Habits change in Indonesia

04 July 2011

JAKARTA: Buying habits are changing rapidly in Indonesia, with consumers more willing to visit supermarkets, make impulse purchases and reclaim coupons.

Nielsen, the research firm, reported that a quarter of household shoppers in the country are now men, compared with 19% in 2010.

A third of the male audience participate in this activity because they "really enjoy" or "like" it, measured against 51% seeing it as a "chore" and 15% "disliking" the task.

Among the 75% of Indonesian women that still make the primary purchase decisions, two-thirds viewed shopping as something they enjoyed, and 37% regarded it as necessary - if uninspiring.

"This shift in dynamics represents opportunities for manufacturers and retailers alike, provided they fully understand shoppers' behaviors," said Febby Ramaun, associate director for retailer services at Nielsen Indonesia.

"To reach the male shopper, they may want to look at creating an 'easy' shopping environment that appeals to the grab-and-go nature of men.

"They can also think about ways to convert that shopper into one who enjoys browsing the store more."

Impulse purchases are becoming increasingly common, as just 5% of customers "never" make spontaneous decisions, and 21% do not compile lists of the products they intended to buy before visiting stores.

Moreover, 39% "always" acquire extra goods, which can be assessed versus totals from 2003 showing 69% of consumers "might" consider obtaining additional offerings.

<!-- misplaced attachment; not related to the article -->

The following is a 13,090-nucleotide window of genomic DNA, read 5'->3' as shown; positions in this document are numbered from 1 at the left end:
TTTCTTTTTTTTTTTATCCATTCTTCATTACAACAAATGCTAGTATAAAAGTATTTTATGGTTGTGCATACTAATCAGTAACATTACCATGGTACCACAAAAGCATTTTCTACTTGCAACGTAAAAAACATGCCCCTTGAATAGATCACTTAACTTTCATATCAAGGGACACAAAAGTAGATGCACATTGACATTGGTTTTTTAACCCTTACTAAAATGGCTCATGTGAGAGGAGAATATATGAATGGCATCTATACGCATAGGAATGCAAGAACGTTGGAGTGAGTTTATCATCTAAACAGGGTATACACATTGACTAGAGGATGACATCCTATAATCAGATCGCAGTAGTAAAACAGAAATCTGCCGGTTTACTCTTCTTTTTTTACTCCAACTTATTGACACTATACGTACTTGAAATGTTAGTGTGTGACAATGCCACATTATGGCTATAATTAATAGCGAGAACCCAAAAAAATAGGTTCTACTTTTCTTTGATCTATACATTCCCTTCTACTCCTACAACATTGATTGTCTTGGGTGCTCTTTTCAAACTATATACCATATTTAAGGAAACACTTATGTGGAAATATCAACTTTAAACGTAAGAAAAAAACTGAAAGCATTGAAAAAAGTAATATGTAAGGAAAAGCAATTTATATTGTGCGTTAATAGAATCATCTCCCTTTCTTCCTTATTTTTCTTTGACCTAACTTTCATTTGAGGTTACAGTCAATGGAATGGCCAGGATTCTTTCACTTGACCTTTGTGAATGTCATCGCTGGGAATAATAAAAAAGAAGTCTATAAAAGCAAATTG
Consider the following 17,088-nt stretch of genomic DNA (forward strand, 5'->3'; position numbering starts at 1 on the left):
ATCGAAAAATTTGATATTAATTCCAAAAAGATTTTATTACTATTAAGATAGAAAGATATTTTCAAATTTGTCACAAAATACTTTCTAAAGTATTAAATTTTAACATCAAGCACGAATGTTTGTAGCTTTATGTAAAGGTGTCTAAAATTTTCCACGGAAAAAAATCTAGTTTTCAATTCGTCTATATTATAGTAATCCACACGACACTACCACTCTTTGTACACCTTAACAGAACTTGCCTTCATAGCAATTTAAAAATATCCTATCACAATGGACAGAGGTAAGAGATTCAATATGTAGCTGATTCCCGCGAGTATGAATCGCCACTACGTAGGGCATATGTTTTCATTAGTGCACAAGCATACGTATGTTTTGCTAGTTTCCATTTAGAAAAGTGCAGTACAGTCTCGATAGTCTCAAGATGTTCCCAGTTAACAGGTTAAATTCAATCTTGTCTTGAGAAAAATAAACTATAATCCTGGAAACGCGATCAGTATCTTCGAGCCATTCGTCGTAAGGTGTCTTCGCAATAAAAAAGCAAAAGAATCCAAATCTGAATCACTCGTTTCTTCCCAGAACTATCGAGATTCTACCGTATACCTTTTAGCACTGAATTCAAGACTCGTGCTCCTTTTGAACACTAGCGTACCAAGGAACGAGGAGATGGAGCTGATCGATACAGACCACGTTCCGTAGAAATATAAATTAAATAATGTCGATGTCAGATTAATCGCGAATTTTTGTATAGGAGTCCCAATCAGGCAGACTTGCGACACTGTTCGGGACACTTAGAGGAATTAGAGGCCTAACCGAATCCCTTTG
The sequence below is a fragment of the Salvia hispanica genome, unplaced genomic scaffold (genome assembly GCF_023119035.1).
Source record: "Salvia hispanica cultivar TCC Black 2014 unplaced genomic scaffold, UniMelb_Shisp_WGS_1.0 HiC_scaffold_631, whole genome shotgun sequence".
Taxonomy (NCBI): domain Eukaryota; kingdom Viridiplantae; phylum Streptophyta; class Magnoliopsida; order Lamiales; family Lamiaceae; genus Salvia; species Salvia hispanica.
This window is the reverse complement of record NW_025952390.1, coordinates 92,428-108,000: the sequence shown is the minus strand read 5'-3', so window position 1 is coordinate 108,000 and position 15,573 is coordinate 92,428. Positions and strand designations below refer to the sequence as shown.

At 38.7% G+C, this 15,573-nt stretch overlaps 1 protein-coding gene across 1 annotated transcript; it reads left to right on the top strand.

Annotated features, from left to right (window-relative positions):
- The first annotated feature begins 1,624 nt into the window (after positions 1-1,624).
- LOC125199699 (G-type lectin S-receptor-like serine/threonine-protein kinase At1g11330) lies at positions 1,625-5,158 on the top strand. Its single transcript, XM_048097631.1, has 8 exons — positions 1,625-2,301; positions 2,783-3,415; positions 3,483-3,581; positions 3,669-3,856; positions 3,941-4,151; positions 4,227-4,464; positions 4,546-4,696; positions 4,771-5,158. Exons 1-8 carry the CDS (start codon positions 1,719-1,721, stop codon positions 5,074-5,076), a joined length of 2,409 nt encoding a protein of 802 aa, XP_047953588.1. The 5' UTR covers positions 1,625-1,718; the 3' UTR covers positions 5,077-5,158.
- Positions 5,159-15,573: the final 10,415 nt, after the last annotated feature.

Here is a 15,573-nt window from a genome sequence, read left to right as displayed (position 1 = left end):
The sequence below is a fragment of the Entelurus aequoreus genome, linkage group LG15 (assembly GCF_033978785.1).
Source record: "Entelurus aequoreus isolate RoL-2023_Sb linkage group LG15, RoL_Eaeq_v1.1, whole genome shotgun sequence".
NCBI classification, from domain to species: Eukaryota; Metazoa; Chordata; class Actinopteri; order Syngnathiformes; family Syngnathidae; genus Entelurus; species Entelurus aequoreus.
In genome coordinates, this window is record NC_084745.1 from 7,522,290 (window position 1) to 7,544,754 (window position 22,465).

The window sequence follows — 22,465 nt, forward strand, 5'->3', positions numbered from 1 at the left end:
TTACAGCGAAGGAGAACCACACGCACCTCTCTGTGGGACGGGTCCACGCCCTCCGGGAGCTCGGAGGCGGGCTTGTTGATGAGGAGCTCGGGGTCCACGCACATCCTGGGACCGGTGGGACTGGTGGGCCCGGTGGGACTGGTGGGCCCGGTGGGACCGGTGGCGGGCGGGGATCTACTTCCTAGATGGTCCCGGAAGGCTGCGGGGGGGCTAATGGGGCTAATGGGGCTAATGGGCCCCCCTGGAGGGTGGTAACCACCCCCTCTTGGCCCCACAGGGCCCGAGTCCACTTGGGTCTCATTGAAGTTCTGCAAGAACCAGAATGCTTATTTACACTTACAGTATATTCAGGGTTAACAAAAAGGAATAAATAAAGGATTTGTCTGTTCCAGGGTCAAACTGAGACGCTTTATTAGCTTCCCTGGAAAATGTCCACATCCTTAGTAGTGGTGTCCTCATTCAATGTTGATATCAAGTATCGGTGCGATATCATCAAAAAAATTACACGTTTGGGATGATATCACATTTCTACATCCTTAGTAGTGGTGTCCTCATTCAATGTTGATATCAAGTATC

Traditional stores remain the dominant channels for buying soy sauce and branded powdered coffee, with a majority of shoppers purchase these lines via this route, and a fifth turning to minimarkets.

Elsewhere, over half of consumers bought powdered milk, hair and body lotion and infant milk formula from minimarkets and at least a third also looked to supermarkets and hypermarkets.

Organised retail held a similar status for ready-to-drink milk, detergent and sanitary napkins, where habits were more diverse.

Indeed, Nielsen stated that the average Indonesian typically utilises three or four different channels depending on their needs at the time.

As such, 36% of people frequenting minimarkets do so for "top-up" and "emergency" purchases, and 30% of individuals using wet markets pick up food for daily meals.

"Wet markets continue to play an important role in the country, with most consumers visiting them almost daily to purchase fresh vegetables, fruits and meats," said Ramaun.

"This channel still accounts for half of household spending. Modern trade stores are used for personal care products ... while traditional stores are used to purchase basic food commodities."

In all, 85% of adults simply opt for the closest store when obtaining groceries and a majority generally attend the same chain.

But 21% said they could be tempted to alternative outlets by promotions and coupons from newspaper and flyers, a lift of 16 percentage points year on year.

"A strategic location near housing developments continues to be the critical factor in a store's success, but retailers need to adopt other promotion tactics to attract new shoppers, particularly in the larger cities," said Ramaun.

Data sourced from Nielsen; additional content by Warc staff